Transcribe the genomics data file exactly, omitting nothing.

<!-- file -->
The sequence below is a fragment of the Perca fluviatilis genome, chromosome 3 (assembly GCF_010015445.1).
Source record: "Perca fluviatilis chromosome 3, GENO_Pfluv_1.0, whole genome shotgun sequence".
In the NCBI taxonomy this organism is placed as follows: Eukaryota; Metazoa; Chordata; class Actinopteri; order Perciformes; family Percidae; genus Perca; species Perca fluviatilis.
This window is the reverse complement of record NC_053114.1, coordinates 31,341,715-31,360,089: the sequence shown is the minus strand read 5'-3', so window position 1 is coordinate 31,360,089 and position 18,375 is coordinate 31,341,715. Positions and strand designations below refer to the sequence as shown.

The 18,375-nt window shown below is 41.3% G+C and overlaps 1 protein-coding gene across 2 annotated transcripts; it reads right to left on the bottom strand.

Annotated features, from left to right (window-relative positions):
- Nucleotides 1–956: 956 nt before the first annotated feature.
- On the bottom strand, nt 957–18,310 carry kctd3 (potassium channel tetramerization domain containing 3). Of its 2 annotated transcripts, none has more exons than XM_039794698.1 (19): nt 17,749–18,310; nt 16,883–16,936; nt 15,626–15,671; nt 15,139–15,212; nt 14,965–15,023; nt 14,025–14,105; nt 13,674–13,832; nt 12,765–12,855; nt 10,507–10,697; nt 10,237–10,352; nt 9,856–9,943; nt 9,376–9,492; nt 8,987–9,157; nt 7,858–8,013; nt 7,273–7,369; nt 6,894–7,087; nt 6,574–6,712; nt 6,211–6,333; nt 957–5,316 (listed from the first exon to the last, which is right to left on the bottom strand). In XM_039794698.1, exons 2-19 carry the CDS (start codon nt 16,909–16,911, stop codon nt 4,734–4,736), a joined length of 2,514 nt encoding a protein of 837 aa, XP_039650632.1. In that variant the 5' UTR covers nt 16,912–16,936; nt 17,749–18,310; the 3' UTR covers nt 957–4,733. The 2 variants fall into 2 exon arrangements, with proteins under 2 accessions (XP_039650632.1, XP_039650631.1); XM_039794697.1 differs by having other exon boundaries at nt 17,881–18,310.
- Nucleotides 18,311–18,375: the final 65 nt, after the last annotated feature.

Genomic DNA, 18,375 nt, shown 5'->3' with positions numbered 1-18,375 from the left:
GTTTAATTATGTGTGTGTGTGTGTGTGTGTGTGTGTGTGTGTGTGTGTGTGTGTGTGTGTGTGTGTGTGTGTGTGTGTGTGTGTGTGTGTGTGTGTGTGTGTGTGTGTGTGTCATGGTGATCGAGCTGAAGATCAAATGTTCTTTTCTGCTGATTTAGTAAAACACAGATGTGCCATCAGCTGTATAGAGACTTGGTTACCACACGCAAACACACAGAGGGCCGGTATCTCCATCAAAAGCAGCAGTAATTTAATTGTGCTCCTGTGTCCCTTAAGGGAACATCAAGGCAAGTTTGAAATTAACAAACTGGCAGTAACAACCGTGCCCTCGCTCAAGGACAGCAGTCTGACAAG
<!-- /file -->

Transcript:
The sequence below is a fragment of the Perca fluviatilis genome, chromosome 3 (assembly GCF_010015445.1).
Source record: "Perca fluviatilis chromosome 3, GENO_Pfluv_1.0, whole genome shotgun sequence".
In the NCBI taxonomy this organism is placed as follows: Eukaryota; Metazoa; Chordata; class Actinopteri; order Perciformes; family Percidae; genus Perca; species Perca fluviatilis.
This window is the reverse complement of record NC_053114.1, coordinates 31,341,715-31,360,089: the sequence shown is the minus strand read 5'-3', so window position 1 is coordinate 31,360,089 and position 18,375 is coordinate 31,341,715. Positions and strand designations below refer to the sequence as shown.

The 18,375-nt window shown below is 41.3% G+C and overlaps 1 protein-coding gene across 2 annotated transcripts; it reads right to left on the bottom strand.

Annotated features, from left to right (window-relative positions):
- Nucleotides 1–956: 956 nt before the first annotated feature.
- On the bottom strand, nt 957–18,310 carry kctd3 (potassium channel tetramerization domain containing 3). Of its 2 annotated transcripts, none has more exons than XM_039794698.1 (19): nt 17,749–18,310; nt 16,883–16,936; nt 15,626–15,671; nt 15,139–15,212; nt 14,965–15,023; nt 14,025–14,105; nt 13,674–13,832; nt 12,765–12,855; nt 10,507–10,697; nt 10,237–10,352; nt 9,856–9,943; nt 9,376–9,492; nt 8,987–9,157; nt 7,858–8,013; nt 7,273–7,369; nt 6,894–7,087; nt 6,574–6,712; nt 6,211–6,333; nt 957–5,316 (listed from the first exon to the last, which is right to left on the bottom strand). In XM_039794698.1, exons 2-19 carry the CDS (start codon nt 16,909–16,911, stop codon nt 4,734–4,736), a joined length of 2,514 nt encoding a protein of 837 aa, XP_039650632.1. In that variant the 5' UTR covers nt 16,912–16,936; nt 17,749–18,310; the 3' UTR covers nt 957–4,733. The 2 variants fall into 2 exon arrangements, with proteins under 2 accessions (XP_039650632.1, XP_039650631.1); XM_039794697.1 differs by having other exon boundaries at nt 17,881–18,310.
- Nucleotides 18,311–18,375: the final 65 nt, after the last annotated feature.

Genomic DNA, 18,375 nt, shown 5'->3' with positions numbered 1-18,375 from the left:
GTTTAATTATGTGTGTGTGTGTGTGTGTGTGTGTGTGTGTGTGTGTGTGTGTGTGTGTGTGTGTGTGTGTGTGTGTGTGTGTGTGTGTGTGTGTGTGTGTGTGTGTGTGTGTCATGGTGATCGAGCTGAAGATCAAATGTTCTTTTCTGCTGATTTAGTAAAACACAGATGTGCCATCAGCTGTATAGAGACTTGGTTACCACACGCAAACACACAGAGGGCCGGTATCTCCATCAAAAGCAGCAGTAATTTAATTGTGCTCCTGTGTCCCTTAAGGGAACATCAAGGCAAGTTTGAAATTAACAAACTGGCAGTAACAACCGTGCCCTCGCTCAAGGACAGCAGTCTGACAAG